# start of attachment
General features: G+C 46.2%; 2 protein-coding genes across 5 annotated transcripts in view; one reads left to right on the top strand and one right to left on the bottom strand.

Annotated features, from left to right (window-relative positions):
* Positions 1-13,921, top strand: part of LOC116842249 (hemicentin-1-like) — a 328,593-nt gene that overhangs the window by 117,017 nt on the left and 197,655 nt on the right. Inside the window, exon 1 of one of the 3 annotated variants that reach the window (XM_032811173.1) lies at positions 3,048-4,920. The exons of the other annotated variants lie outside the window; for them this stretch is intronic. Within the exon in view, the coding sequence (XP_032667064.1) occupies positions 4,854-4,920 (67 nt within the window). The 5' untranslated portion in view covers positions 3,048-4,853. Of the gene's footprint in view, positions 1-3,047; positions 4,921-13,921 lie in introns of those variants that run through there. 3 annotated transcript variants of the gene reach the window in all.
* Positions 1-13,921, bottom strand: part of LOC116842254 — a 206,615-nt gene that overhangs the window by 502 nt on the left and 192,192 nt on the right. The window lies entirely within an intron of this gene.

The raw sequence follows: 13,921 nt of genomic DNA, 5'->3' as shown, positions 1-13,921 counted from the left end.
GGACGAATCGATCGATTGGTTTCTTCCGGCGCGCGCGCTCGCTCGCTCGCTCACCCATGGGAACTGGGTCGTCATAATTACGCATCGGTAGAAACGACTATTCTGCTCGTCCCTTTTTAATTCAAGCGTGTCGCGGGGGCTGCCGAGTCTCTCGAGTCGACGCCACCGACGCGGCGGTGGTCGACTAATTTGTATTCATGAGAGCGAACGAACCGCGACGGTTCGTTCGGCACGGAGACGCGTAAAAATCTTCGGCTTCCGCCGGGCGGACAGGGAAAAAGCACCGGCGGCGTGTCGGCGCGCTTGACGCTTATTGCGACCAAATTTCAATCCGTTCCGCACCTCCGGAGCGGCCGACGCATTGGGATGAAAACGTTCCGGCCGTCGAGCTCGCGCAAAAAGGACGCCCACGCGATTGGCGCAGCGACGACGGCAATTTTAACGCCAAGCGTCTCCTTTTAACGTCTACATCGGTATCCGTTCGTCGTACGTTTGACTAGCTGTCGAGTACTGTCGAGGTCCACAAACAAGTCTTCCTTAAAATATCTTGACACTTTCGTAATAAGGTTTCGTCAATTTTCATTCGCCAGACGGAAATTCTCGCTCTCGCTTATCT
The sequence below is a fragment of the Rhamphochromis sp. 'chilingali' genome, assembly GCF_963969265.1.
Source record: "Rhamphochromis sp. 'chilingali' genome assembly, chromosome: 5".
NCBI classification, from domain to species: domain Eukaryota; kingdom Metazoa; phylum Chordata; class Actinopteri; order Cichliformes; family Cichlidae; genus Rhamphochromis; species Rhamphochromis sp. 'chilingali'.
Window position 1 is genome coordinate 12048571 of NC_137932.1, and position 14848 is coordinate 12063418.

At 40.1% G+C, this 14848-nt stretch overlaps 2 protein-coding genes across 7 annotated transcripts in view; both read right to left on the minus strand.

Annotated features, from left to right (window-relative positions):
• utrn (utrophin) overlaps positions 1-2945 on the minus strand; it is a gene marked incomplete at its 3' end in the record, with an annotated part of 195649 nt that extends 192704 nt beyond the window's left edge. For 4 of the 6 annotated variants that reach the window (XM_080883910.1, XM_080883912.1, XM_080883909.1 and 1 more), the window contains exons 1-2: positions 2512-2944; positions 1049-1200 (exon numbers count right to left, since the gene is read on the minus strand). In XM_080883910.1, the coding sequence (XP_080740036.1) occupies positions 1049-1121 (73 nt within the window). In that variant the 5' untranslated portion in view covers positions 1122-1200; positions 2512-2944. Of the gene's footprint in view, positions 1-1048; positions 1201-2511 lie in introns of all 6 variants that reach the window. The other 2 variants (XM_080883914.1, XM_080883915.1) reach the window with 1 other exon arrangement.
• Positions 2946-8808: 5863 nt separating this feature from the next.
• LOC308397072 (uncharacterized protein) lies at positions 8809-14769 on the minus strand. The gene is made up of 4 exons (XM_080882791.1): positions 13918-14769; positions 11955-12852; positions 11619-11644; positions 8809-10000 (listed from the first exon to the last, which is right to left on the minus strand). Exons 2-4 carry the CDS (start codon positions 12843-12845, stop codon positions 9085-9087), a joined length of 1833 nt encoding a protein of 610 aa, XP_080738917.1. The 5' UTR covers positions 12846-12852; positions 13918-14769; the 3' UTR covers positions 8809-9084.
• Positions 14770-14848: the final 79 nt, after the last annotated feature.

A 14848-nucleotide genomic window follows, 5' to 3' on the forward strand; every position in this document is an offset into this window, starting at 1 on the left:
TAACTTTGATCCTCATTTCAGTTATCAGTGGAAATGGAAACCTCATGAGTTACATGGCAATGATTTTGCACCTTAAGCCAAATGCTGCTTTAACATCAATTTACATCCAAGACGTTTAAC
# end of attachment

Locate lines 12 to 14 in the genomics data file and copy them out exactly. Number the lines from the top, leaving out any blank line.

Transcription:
Annotated features, from left to right (window-relative positions):
• utrn (utrophin) overlaps positions 1-2945 on the minus strand; it is a gene marked incomplete at its 3' end in the record, with an annotated part of 195649 nt that extends 192704 nt beyond the window's left edge. For 4 of the 6 annotated variants that reach the window (XM_080883910.1, XM_080883912.1, XM_080883909.1 and 1 more), the window contains exons 1-2: positions 2512-2944; positions 1049-1200 (exon numbers count right to left, since the gene is read on the minus strand). In XM_080883910.1, the coding sequence (XP_080740036.1) occupies positions 1049-1121 (73 nt within the window). In that variant the 5' untranslated portion in view covers positions 1122-1200; positions 2512-2944. Of the gene's footprint in view, positions 1-1048; positions 1201-2511 lie in introns of all 6 variants that reach the window. The other 2 variants (XM_080883914.1, XM_080883915.1) reach the window with 1 other exon arrangement.
• Positions 2946-8808: 5863 nt separating this feature from the next.